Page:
• The plants won’t be suited for your conditions. Especially when using a free version, you’ll have a very limited choice of plants. And, depending on where you live, the plants you’re choosing may not even grow in your geographical area. To top it off, they may be suited for conditions that you don’t have.
  • Apps only show a moment in time. Because of the nature of drawing a garden plan, any app that you use will only show your garden at one point in time. So, all of your shrubs will look like they are flowering in the photo. But, what do these plants look like in spring, summer, fall and winter? If you are choosing plants that bloom in different seasons (which you should be), you’re going to get a false sense of what your garden will actually look like from any design in an app.

Now that you know why you shouldn’t use an app, let’s talk about what you should be using instead.

Tracing Paper Over a Photo

Printed photo of house with tracing paper over top
Tracing paper over a photo is my preferred method for brainstorming garden bed layout ideas.

Using tracing paper over an actual photo of your space is a great way to get started drawing a killer garden plan. When drawing in elevation view, you’ll want to choose the photo you took in step 1 that’s a straight on view of your garden bed. This view will make it easiest to draw your plan.

So, print out the photo you snapped earlier. Then, use tracing paper over the photo to draw out different garden plans. I love using tracing paper because it gives you the freedom to explore many different ideas quickly. 

Here are some tracing paper options you can try:

  • Strathmore Tracing paper pad 50-count (Buy on Amazon). This is a nice, convenient way to purchase your tracing paper. It comes in a pad with sheets you can tear out.
  • Canson Tracing paper roll 12”x50yds (Buy on Amazon). My instructors have always encouraged me to purchase rolls of tracing paper that can be torn off quickly. Sometimes, using a pad can make you more conservative when using the tracing paper and a roll of paper can be more freeing for the creative process.

Draw out your shapes on the tracing paper over your photo. Then grab another piece of paper and try again. I’ve always found that this iterative process works best for coming up with new ideas. Sometimes, my best drawings are 5 or even 10 versions in. So, always keep drawing and trying to think of new ideas.

Bonus Tip: If you’re having trouble seeing your photo through the tracing paper, turning the photo into a “cartoon” or line drawing using a phone app can help. Or, print out your photo and darken the major lines of your photo with a sharpie so they are easier to see through the trace paper.

Tracing Paper Over Graph Paper

Tracing paper over a hand drawn garden plan on graph paper
If you don’t have a photo, using tracing paper over a garden bed plotted on graph paper is another way to sketch ideas.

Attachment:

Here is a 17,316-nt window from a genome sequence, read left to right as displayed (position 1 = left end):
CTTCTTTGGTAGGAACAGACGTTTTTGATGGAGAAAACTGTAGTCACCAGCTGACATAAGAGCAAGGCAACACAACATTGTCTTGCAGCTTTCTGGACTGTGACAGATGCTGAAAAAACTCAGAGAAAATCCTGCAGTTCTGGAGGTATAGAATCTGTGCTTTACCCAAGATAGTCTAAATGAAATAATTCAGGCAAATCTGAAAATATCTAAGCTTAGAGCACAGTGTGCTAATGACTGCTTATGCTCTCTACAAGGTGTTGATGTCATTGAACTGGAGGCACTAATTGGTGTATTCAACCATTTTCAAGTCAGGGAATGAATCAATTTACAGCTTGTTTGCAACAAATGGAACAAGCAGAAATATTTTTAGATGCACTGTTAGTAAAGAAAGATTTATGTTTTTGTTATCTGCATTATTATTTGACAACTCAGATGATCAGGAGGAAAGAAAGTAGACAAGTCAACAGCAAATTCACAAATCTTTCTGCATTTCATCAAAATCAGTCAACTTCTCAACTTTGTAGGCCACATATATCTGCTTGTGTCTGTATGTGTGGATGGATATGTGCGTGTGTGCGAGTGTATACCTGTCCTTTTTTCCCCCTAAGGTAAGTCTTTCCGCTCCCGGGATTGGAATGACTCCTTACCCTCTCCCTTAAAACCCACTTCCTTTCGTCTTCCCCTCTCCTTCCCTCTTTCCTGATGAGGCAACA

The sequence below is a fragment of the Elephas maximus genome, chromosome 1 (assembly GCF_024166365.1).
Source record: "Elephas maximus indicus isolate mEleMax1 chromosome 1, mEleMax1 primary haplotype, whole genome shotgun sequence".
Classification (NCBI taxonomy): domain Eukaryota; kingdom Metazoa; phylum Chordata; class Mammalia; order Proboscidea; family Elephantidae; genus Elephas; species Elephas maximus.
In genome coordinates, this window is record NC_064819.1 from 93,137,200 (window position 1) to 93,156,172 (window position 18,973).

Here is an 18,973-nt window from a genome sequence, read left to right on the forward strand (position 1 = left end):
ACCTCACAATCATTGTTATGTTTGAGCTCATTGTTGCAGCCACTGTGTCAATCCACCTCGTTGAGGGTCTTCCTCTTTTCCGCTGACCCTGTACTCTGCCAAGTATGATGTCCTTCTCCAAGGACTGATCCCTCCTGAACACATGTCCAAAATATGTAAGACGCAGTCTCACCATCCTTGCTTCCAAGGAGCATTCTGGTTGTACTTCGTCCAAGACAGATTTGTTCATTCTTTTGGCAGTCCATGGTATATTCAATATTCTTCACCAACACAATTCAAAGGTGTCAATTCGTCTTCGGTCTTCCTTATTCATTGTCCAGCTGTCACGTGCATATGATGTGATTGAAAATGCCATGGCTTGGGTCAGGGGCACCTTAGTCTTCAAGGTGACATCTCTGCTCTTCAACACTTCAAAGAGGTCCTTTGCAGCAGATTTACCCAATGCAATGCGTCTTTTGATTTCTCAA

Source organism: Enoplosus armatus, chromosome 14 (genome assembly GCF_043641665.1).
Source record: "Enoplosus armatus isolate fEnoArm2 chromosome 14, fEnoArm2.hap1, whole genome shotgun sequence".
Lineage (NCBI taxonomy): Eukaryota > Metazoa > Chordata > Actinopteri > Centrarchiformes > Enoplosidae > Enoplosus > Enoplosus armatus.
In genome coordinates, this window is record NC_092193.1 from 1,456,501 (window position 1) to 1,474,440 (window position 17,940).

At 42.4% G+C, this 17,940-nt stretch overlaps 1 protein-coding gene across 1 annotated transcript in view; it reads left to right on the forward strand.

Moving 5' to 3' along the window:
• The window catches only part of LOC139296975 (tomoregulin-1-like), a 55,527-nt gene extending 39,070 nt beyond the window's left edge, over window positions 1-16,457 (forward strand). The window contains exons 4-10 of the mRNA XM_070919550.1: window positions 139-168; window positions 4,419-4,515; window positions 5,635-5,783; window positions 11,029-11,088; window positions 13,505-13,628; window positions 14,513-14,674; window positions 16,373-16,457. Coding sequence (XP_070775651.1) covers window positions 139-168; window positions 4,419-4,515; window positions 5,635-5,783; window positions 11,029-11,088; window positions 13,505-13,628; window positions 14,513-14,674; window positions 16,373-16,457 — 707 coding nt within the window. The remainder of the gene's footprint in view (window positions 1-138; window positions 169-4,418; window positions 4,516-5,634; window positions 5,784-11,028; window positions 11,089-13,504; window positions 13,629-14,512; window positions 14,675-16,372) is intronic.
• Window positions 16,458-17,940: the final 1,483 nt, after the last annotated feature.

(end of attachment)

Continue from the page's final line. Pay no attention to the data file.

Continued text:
If you don’t want to or can’t work from an actual photo, you can also draw out your space on graph paper using the measurements you took in step 1. I like to use one block on the graph paper for 1 foot of garden space. Or, whatever ratio works best for you.

Once you’re finished with your base sketch, it’s a good idea to “ink in” your pencil lines with a pen. It will help you to see the drawing more clearly through the tracing paper. It can also make your drawing feel more official. 

Make sure you don’t draw on this “finalized” copy from now on. Make photocopy of your official base plan and draw your garden plan ideas directly onto the copies. Or, put tracing paper over the finalized base plan to iterate your ideas quickly. 

Plant Form Cutouts

If you are totally not into drawing your garden plan by hand, don’t worry, I have another solution for you. Grab my free printable plant form guide and you can use my drawings.

How to Use Printable - 4 Steps

Just print out a photo of your garden bed, then cut out the plant form shapes and move them around on the page. It’s a really fun way to experiment with different garden bed layouts.

Colored Pencils or Markers

Holding a marker to color in the final garden drawing sketch
Use colored pencils or markers to color in your drawing. I love the alcohol markers by Prismacolor. Illustration by Pretty Purple Door.

Lastly, you’ll want to have some colored pencils or markers available so you can add color to your drawing. Adding color to your drawings can really help you to visualize the space. 

Many landscape designers use alcohol markers by Prismacolor or Copic to color in their drawings. Some designers even use watercolor paints to color in their drawings. 

But, you don’t need to get that fancy. A simple set of colored pencils, markers or even crayons will be fine. I’d recommend using what you have on hand. But, if you’re looking to buy a new set or pencils or markers, here are some I’d recommend.

  • Prismacolor colored pencils, 36-count (Buy on Amazon)
  • Windsor & Newton promarkers, 12-count (Buy on Amazon). This is a nice simple set with many of the colors you’ll need for drawing landscapes.
  • Prismacolor markers, 24-count (Buy on Amazon). You can also buy these markers individually online or in a hobby store. Sometimes this can be a more cost-effective option to get the colors you really need for garden plants.
  • MeiLiang Watercolor paint set, 36-count (Buy on Amazon). I also have this watercolor set and I really like how vibrant the colors are.

4- Draw Simple Shapes & Forms

We are finally at the drawing step! I hope you’re as excited as I am to get started! The easiest way I’ve learned to draw plants is to keep it simple.

Hand Drawn Plant Forms